The last couple of months saw that FinCEN has started to issue some more definitive guidance in the way it intends to treat business operating in the Cryptocurrency trading and exchange space. Thus, this is all about how FinCEN intends to treat the peer-to-peer (P2P) exchangers. Now, before we jump straight into how FinCEN treats the P2P exchangers, it is mandatory to know what exactly the FinCEN Guidance means.
Lately, two documents have been issued by FinCEN of which the first document is a guidance document that aims in the clarification of the “application of FinCEN’s Regulations to Certain Business Models”. Simplifying the same, the document explains how exactly FinCEN will categorize the various types of crypto businesses in the bid to work out which legal instruments apply to them. The guidance documents also state that if you are purchasing or selling Cryptocurrencies online all by yourself, then you are considered to be the “money service business” by FinCEN; that implies you are subject to particular requirements by the law. The requirements include registering as an MSB with FinCEN; conducting anti-money laundering (AML) checks on your clients, and as well as certain recordkeeping obligations.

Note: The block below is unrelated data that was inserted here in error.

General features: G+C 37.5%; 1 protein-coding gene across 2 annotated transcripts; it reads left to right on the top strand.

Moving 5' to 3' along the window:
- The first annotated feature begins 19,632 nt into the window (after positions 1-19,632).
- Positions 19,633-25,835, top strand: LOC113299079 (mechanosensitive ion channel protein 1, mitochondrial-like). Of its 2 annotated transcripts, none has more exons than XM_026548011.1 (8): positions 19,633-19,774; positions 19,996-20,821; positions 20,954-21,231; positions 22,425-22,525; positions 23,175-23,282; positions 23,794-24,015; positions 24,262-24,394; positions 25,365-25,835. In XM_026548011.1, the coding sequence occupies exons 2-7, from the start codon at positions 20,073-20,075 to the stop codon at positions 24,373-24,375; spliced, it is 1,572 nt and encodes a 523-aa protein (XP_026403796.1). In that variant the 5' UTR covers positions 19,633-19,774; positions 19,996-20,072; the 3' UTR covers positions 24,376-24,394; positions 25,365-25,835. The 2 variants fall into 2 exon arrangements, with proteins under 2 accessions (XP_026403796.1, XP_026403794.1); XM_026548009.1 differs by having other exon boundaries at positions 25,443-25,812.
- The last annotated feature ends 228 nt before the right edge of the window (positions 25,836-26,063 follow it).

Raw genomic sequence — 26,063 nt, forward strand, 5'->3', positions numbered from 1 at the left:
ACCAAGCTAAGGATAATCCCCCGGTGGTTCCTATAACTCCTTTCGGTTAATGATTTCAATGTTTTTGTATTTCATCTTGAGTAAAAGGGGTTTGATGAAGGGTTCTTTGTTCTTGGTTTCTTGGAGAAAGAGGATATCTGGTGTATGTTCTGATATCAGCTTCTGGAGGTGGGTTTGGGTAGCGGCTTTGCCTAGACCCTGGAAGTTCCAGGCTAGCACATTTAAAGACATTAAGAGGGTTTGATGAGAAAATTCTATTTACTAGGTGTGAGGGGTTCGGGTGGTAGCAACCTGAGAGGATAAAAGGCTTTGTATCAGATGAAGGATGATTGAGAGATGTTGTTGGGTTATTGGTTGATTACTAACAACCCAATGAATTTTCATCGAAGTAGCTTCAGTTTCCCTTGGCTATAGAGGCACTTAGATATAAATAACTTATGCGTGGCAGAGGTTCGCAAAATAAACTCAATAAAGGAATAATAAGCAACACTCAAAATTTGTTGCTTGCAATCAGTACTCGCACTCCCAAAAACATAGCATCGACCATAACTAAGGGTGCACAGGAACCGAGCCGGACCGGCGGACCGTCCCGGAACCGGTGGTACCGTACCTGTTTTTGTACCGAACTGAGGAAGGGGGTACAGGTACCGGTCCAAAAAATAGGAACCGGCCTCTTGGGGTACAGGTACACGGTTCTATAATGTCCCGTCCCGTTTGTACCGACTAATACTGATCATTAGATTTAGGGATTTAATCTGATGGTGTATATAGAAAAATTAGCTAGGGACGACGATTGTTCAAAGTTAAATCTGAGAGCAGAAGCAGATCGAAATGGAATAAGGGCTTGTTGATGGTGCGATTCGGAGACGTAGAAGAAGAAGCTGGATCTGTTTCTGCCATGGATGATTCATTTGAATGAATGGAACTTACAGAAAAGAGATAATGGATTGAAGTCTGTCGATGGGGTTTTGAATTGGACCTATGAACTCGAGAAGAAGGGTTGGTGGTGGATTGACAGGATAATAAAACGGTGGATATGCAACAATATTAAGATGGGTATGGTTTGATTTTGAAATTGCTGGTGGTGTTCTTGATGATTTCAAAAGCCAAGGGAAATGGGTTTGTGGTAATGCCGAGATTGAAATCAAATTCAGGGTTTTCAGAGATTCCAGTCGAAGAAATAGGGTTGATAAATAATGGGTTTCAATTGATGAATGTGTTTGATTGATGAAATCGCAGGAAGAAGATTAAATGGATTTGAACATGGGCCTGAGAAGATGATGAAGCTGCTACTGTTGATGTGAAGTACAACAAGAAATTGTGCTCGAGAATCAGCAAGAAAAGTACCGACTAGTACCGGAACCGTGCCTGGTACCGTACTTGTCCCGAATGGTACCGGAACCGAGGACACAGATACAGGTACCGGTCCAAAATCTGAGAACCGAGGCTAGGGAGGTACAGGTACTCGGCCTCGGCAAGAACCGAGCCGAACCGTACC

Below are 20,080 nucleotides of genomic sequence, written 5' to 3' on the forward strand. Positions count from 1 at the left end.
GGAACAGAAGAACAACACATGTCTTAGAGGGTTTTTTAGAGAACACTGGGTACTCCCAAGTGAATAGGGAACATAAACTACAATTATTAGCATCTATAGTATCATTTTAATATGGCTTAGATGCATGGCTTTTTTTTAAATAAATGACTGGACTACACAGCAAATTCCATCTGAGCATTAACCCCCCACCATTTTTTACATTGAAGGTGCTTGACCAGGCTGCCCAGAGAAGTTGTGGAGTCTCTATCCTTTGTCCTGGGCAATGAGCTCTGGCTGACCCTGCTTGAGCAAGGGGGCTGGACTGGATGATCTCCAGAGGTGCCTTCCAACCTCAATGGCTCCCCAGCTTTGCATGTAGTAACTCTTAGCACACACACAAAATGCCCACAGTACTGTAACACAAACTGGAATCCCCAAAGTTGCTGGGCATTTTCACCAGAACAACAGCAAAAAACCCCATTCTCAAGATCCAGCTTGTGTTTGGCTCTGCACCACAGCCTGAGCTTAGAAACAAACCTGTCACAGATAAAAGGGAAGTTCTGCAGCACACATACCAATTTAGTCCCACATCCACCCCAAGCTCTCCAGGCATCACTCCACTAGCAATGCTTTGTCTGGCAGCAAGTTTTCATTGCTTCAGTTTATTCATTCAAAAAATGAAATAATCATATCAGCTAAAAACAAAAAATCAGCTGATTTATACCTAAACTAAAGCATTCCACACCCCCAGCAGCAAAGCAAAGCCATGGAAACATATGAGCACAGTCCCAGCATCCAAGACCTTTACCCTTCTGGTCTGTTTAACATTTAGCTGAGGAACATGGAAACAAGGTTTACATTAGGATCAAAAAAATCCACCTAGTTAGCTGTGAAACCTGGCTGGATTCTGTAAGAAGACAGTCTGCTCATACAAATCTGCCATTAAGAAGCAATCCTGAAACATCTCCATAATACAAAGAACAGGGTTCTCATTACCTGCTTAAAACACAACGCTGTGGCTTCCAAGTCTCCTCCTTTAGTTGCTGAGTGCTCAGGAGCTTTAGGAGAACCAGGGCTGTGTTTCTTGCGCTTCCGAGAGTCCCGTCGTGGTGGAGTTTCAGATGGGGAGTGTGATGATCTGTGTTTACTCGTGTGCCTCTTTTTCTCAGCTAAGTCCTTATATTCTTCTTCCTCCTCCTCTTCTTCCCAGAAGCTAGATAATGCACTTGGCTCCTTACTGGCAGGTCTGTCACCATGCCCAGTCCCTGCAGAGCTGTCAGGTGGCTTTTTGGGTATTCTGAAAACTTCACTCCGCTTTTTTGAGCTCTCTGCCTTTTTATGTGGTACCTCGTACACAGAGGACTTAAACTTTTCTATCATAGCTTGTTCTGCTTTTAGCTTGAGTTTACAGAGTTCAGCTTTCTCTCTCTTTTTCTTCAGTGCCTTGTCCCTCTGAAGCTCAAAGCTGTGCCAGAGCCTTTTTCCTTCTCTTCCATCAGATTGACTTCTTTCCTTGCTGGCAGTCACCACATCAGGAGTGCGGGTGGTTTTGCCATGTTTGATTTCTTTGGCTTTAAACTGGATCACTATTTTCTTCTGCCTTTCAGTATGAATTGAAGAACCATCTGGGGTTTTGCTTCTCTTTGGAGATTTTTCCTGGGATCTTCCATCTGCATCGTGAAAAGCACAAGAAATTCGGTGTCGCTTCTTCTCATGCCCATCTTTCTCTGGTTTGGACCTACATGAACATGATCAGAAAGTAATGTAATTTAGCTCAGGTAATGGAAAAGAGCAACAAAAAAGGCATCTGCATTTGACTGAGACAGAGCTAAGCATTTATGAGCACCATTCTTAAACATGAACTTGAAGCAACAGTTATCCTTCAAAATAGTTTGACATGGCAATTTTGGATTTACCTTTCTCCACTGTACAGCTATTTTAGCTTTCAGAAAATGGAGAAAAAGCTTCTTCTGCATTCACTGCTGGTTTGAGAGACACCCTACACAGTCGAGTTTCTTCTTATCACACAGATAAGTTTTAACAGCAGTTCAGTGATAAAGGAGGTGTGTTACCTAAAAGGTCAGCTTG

The second thing or document that came from FinCEN is an advisory on “illicit activity involving convertible virtual currency.” This document makes a clear link between the P2P exchangers who are unregistered to MSB and criminal activities. It points out to a couple of different cases from Rochester, NY, and Arizona, where P2P exchangers had knowingly made trades enabling the criminal activities. This generally means that if you are in the P2P exchanger businesses and simultaneously not registered as an MSB, then you are likely in trouble. The advisory note also provides several examples of ways that the financial institutions could spot or track a P2P exchanger through the various transaction or customer data patterns.
For the first time, FinCEN took action against a P2P crypto exchanger back in April this year. P2P Cryptocurrency exchanger Eric Powers was found to have willfully violated the requirements of the Bank Secrecy Act. The company had been trading Cryptocurrency on the dark web in order to avoid detection. He was asked to provide $35k fine and barred from the ever practising as an MSB in the future.
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